Review of ‘The Body in the Library’ (Agatha Christie)

Body in the Library

Image from Goodreads

The Body in the Librarya woman dies, and someone tries to find out who killed her.

I’m on a bit of an Agatha Christie roll recently. I’ve just finished The Body in the Library, and have just started The Mirror Crack’d from Side to Side. One of the things I love about Christie is the near impossibility to guess the outcome of some (read: most) of her works. The Body in the Library is no different, and though not my favourite Christie novel by some way, it was entertaining enough to be a page turner and interesting, a good diversion, but not a complete occupier as some Christie stories are.

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The Murdering Vicar

From Goodreads
From Goodreads

I have been a fan of the TV shows Endeavour and Lewis for some years, but for some reason have never seen-or read-an Inspector Morse mystery. As a mystery, Colin Dexter’s Service of All the Dead was intriguing, and I particularly liked the way the characters of Morse and Lewis were brought across. Two deaths, both deceased men are from the same Oxford church. One murdered, one apparent suicide. Chance leads to renowned police officer Inspector Morse taking another look at the original police findings, and trying to shed some new light on the case.

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Review of ‘The Hollow’ (Agatha Christie)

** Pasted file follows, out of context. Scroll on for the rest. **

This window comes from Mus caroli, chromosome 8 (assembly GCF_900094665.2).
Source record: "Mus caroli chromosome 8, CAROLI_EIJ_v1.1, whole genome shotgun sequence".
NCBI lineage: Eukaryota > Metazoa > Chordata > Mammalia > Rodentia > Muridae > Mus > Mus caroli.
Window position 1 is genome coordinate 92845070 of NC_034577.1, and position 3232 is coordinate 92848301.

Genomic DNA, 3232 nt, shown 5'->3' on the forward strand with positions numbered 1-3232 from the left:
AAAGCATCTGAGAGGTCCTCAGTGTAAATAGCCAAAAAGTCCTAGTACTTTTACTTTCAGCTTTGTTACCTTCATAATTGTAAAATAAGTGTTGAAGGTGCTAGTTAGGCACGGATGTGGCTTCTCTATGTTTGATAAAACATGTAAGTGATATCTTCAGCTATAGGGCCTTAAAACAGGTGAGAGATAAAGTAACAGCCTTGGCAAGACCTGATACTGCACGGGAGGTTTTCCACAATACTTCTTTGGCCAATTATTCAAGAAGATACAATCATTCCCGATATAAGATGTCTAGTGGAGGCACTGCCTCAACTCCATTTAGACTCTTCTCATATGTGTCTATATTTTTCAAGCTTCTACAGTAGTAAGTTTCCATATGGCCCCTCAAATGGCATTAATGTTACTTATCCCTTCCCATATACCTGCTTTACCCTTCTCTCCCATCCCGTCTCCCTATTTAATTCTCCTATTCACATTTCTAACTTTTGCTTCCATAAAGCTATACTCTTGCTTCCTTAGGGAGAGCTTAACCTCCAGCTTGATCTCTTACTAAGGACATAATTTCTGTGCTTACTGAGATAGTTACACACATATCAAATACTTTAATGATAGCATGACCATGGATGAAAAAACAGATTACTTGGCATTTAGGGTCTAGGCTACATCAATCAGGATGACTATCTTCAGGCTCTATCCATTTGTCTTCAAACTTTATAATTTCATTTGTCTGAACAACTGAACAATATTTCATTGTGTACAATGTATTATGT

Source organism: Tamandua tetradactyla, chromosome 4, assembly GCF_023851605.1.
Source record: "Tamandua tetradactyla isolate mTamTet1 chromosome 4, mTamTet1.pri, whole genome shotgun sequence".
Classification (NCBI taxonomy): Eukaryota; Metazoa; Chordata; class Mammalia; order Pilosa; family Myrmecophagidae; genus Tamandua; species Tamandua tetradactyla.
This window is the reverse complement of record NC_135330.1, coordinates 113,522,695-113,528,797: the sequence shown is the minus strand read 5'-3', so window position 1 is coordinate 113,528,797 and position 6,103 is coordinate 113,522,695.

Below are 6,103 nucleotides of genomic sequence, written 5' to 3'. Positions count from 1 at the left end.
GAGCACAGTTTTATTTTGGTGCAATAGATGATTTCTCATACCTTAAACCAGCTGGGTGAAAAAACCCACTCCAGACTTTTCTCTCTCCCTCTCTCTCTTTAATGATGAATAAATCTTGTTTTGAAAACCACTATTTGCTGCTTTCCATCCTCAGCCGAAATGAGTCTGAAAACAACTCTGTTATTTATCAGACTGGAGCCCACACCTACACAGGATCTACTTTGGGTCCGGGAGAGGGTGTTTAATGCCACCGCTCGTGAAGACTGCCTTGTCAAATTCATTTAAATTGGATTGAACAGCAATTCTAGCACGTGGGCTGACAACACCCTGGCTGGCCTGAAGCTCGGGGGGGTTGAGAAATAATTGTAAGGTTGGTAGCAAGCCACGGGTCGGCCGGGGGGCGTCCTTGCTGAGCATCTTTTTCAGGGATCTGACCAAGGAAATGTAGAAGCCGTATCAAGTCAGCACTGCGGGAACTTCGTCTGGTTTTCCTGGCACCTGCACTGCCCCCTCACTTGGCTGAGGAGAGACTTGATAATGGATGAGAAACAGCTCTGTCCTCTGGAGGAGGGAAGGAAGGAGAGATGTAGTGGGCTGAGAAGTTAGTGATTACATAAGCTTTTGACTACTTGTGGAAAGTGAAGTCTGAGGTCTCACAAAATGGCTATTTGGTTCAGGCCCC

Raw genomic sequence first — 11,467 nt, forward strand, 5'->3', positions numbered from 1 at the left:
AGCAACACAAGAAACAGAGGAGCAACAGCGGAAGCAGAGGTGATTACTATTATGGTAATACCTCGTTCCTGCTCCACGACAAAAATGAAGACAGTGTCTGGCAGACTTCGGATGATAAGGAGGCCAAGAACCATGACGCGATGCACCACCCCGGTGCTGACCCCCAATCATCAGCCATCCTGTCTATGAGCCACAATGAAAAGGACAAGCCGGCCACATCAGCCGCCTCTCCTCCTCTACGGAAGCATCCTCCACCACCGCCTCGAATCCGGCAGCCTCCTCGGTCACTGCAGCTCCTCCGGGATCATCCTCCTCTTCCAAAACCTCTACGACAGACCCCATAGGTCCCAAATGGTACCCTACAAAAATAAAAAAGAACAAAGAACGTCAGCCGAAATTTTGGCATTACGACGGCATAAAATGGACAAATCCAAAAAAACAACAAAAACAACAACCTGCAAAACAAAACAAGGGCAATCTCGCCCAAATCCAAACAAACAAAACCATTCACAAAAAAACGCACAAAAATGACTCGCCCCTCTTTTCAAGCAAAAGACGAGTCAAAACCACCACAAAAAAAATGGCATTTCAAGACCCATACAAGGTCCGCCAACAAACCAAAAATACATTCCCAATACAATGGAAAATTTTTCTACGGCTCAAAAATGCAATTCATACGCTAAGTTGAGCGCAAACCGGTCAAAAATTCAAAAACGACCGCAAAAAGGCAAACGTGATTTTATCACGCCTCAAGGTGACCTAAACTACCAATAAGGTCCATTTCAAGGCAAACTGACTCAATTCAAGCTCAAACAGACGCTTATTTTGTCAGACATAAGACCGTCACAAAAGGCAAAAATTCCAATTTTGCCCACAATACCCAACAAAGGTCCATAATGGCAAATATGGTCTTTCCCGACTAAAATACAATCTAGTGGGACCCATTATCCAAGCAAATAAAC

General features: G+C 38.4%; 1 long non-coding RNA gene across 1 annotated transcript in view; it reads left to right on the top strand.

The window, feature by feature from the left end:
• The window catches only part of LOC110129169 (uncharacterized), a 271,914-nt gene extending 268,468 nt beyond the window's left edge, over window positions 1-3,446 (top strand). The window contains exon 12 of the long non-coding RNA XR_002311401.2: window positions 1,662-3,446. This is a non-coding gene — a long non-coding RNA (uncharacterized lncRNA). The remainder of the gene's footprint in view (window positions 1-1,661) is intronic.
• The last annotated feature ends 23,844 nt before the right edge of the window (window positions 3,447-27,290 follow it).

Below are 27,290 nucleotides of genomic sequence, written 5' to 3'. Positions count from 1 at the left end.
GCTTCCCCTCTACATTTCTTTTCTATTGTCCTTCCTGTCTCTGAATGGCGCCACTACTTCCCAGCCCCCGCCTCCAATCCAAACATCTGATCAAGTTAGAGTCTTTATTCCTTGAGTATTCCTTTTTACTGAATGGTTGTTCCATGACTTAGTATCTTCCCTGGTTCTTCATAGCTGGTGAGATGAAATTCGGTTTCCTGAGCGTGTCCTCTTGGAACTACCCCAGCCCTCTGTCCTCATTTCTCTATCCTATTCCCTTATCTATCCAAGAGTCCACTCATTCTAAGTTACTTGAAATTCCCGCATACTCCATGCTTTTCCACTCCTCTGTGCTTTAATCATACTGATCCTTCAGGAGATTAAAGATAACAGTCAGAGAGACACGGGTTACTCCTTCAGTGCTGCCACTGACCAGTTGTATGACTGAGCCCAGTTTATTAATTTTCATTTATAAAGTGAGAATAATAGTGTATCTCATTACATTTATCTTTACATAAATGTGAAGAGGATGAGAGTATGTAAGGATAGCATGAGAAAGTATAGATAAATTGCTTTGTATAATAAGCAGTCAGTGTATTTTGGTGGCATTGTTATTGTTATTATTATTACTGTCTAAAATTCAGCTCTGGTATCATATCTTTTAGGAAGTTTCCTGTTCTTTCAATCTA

From CommonsIn keeping with last week’s review of Arthur Conan Doyle’s The Hound of the Baskervilles I this week reviewed another detective novel. One murder with a seemingly obvious criminal, yet deeper examination shows discrepancies. Christie stated in her autobiography that she had had second thoughts about Poirot’s involvement. I enjoyed the book a great deal, and disagree with Christie’s view (though Poirot is absent from most of the story)-there are several suspects, motives for everyone, everyone seems to be trying to throw off the police-just how I like a detective fiction.

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Review of ‘The Hound of the Baskervilles’ (Arthur Conan Doyle)

From CommonsSometimes there’s a novel that you just know is a classic, regardless of reviews or era, the quality of the text, the story, and the development of the plot makes a book an instant hit, either with an individual or a group. Sir Arthur Conan Doyle’s The Hound of the Baskervilles is such a story. One of Doyle’s best, with vivid imagery, tense drama, and lively action, The Hound of the Baskervilles has something for everyone, and as such, is one of the most recognised book titles ever-behind perhaps The Bible in scale. 

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